Further Analysis of the Thurisaz/Thurs Rune

Thurisaz / Thurs / Thyth

Th / ð

Thurisaz has roots in the power of thunder, representing the hammer of Thor, Mjolnir. However, it is widely used for (and known for) offensive and defensive forms of sorcery; internal and external direction of force. Another core concept hidden in this rune is the deep mystery of the giants; the thurs, trolls, ogres, wights, and other associated beings inherent within nature. Many people assign this “giant” like attribute to different, perhaps older races or gods that the Aesir eventually usurped.  

It can be speculated that the persona of the thurs lie with the native populations who were living in modern Europe prior to the Indo-European migrations into the northern regions. These “older” gods and creatures described in the myths can be attributed to these older people in the region, whom already had established a complete religion and cult of their own, centered around the fertile Earth Mother and natural spirits of agriculture. In this regard, thurs could also be a word simply denoting any type of foreign culture or people that the pre-Germanic Indo-Europeans encountered as they spread westward.

We can also see this rune in connection to the great Thursian serpent Jormungandr, as when vocalized alone, the “th” sound can mimic the hissing of a snake. This could be an archaic connection to this giant worm of the depths, the entangling serpent, who is killed and likewise kills the god Thor (a fertility god) during Ragnarök. Perhaps, as many people suggest, this rune has a light and dark side within this framework, where the light represents the god Thor and the dark represents the adversarial giant, Jormungandr.

Another connection we find when describing giants, thurs and ancient Europeans comes from the Scottish-Gaelic word tursa which means “megalith, standing stone, monolith.” These are all key features and unique creations of the native European peoples prior to the Indo-European migration. It’s been said in most old accounts of Stonehenge that these monuments were created by “giants” or older gods. In 1155 Wace writes, “In the British language the Britons usually call them the Giants’ Dance; in English they are called Stonehenge, and in French, the Hanging Stones.” Newgrange, Stonehenge, and all these ancient, megalithic monuments were here long before the Indo-Europeans moved in, and they immediately incorporated these shrines into their practice when they arrived, usually building upon them considerably.

There is also mention of the force(s) of chaos when discussing Thurisaz. This is highly appropriate, as in many ways it can be shown that these beings are a force within nature that represent destruction and chaos, but also rebirth, wisdom, and change. These aren’t evil beings like the Abrahamic demons, but rather vital and necessary forces in nature, slightly unpredictable and highly wild in temperament. Catalysts of impermanence within life and matter. A force to consider for destructive and constructive sorcery.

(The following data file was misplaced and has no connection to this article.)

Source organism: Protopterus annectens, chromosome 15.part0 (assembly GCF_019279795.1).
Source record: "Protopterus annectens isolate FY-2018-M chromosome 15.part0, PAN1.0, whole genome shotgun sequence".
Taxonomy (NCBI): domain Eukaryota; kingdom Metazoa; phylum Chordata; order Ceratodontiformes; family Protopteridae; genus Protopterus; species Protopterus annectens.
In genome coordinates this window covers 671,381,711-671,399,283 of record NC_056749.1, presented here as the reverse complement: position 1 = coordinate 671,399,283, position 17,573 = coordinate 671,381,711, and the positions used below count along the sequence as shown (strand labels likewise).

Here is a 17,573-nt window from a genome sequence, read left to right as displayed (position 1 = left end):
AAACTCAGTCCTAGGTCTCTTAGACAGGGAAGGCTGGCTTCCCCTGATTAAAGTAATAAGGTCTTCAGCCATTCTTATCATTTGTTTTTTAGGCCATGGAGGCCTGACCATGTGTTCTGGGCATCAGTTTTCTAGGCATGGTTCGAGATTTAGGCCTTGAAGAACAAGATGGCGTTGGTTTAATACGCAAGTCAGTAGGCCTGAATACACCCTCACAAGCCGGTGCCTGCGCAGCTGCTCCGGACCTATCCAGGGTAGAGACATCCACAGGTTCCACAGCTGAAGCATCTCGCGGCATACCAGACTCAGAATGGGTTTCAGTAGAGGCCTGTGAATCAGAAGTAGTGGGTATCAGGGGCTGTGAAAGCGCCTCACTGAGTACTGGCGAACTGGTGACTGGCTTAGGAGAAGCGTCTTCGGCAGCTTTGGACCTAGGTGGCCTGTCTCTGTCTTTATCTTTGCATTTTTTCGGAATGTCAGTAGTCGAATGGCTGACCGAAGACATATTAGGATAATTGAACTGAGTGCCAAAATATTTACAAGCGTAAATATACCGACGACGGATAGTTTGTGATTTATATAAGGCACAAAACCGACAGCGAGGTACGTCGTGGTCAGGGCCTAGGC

In the Anglo-Saxon futhorc, this rune changes into its thorn aspect, leaving the giant associations behind. Whether this was out of fear or out of separate connotations with their tribes is up to debate, although, the Old Saxon’s still called this rune thuris meaning “giant”.

In the “Old English Rune Poem” it is said:

“Thorn is sorely sharp to every thane,

Who takes ahold; evil and immensely mean

To any man who rests in its midst.”

Here we are given allusions to the thorn tree/bush and the power our ancestors associated with its’ magic. The Hawthorn was used for many magical and medicinal means, but its’ main function on a homestead was to create defensive barriers between the interior and exterior realms of the village or farm. With their powerful and mildly toxic thorns, they deter almost anything from trying to enter their midst. These trees also house many small birds, who protect homesteads by eating pests like insects and chasing away larger farm antagonists like crows and hawks.

This seems to differ in approach from the “Old Norwegian Rune Rhyme” which states:

“A thurse causes women’s woe;

Few become glad from evil.”

Here we see the word and concept of evil appear again, linking these two different forms together more uniformly within this dark and mysterious rune.

Last, we have the Sanskirt turá meaning “quick, willing, prompt,” but also “strong, powerful, rich and abundant.” We can see a connection with thorn in this word, where turá can also mean “hurt.” This word can reach back further into proto-Indo-European with the word twerHwhich means to “hasten, quicken.” Strangely, this word also has a co-meaning of “enclosed, fenced in,” this could be associated with the (Haw)thorn tree, which was used to mark borders and enclose fields, as their thorns are a mighty force of defense. Here we can see Thurisaz as a rune of defense, but also of strong action; one that represents a force of Will that makes things happen around the practitioner. In this way, Thurisaz is the rune of Will, of action, and of exertion of internal force. Thurisaz is the manipulation, direction, and force of “chaos” inherent within life and matter; the ebb and flow of attack and defense.

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